China announced a significant cut in tariffs on U.S. products worth some $75 billion, local media reported on Thursday.
According to Xinhua News Agency, China’s Customs Tariff Commission of the State Council said tariffs would be cut by half “to promote the healthy and stable development of Sino-U.S. economic and trade relations.”
It said tariffs on some U.S. products would be lowered from 10% to 5% and from 5% to 2.5%.
“China hopes both sides can follow what has been agreed in the [phase one] deal and make efforts to implement relevant parts to boost market confidence, promote bilateral relations, and help world economic growth,” China’s Commerce Ministry said in a statement.
The reduction, which will come into effect on Feb. 14, comes amid Beijing’s battle with a new coronavirus that claimed over 560 lives so far and sparked global concern.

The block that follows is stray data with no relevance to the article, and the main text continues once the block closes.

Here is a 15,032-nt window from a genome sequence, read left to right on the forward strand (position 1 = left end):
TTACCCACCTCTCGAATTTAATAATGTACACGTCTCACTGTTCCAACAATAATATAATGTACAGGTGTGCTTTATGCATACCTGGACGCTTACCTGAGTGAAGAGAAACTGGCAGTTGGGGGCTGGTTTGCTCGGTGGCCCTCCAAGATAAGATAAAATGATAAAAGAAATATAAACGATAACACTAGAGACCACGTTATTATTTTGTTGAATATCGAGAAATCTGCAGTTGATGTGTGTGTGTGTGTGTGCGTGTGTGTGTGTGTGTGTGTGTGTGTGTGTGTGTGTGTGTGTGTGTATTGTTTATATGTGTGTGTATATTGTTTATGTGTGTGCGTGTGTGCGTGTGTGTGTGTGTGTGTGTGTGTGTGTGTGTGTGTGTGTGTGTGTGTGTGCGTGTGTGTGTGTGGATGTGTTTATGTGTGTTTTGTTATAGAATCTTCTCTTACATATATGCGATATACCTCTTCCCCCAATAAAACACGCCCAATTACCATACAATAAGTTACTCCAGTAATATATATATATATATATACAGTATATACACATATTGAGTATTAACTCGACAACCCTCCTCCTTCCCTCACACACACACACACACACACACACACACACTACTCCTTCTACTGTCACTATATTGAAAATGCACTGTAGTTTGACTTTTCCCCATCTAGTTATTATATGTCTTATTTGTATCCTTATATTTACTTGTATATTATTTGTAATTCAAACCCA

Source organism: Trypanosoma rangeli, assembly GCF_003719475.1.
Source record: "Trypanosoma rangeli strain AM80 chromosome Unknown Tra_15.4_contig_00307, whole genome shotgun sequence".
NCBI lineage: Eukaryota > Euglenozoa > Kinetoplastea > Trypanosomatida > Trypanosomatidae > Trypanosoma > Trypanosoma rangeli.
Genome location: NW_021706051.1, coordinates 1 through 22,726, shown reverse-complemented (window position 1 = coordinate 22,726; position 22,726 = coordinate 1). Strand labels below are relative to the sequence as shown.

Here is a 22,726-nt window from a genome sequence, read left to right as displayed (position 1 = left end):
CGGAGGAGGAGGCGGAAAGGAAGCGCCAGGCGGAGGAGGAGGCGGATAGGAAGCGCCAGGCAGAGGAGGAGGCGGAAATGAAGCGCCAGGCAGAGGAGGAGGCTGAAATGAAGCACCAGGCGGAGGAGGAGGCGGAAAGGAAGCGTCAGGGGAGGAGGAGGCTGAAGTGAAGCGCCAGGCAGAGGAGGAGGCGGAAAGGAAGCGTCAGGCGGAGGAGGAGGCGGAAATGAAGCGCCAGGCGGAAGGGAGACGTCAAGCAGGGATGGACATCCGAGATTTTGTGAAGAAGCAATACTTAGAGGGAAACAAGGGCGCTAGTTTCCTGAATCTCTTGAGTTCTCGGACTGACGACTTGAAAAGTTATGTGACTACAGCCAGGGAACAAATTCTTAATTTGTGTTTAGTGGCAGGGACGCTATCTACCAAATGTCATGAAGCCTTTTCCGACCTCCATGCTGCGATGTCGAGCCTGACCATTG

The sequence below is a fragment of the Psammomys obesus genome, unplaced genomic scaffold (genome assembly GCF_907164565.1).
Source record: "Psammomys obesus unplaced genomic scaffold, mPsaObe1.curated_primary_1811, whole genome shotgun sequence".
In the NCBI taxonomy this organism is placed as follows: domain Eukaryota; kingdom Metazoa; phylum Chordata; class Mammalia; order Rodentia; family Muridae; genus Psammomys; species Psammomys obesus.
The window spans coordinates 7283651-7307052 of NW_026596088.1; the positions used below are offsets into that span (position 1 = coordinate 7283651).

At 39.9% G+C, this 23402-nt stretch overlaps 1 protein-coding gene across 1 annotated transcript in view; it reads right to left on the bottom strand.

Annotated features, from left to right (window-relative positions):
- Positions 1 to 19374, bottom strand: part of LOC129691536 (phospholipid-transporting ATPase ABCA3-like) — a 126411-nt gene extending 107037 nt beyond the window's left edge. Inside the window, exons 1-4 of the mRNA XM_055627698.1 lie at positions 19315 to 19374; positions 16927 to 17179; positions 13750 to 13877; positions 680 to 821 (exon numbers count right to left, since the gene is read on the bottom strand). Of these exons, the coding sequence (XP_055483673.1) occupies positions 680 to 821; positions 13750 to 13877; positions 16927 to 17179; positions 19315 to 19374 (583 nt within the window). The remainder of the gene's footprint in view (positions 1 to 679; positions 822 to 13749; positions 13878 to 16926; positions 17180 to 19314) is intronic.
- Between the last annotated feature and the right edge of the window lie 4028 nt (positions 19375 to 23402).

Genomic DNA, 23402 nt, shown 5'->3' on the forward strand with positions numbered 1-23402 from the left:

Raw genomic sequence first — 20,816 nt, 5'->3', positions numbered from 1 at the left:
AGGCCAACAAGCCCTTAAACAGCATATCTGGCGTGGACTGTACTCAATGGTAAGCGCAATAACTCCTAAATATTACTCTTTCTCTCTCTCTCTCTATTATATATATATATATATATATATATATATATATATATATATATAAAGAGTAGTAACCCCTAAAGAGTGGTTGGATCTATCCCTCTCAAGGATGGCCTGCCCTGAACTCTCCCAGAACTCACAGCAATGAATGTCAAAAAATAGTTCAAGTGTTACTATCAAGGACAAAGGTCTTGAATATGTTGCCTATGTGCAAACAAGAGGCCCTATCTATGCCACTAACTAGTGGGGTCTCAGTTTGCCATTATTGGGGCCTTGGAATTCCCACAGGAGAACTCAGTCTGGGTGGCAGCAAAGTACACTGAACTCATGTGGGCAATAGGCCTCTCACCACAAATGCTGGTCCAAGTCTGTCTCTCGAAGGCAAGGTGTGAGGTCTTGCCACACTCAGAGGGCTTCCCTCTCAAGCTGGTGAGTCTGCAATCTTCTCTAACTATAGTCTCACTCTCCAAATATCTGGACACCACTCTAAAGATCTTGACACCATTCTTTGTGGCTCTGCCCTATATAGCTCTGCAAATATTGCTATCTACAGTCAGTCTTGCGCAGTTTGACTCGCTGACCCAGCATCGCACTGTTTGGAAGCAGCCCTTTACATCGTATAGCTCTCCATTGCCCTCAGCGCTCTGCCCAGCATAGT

Beijing recently lashed out at Washington for “spreading fear and panic” over the coronavirus outbreak, saying it did not extend any help in the fight against the fatal coronavirus.
The U.S.-China trade war has rattled global markets on fears it could spark a global slowdown.
The tariff cut follows last month’s phase one trade deal that has been hailed as a milestone in efforts to end the over two-year trade war between the world’s top two economies.
The phase one agreement, signed by U.S. President Donald Trump and Chinese Vice Premier Liu He at a White House ceremony, establishes a mechanism for the parties to resolve disputes during its implementation.
At issue for Washington is its massive trade deficit with China — $378.6 billion in 2018 — and concerns over intellectual property theft, including what the Trump administration calls Beijing’s “policy of forced technology transfer.”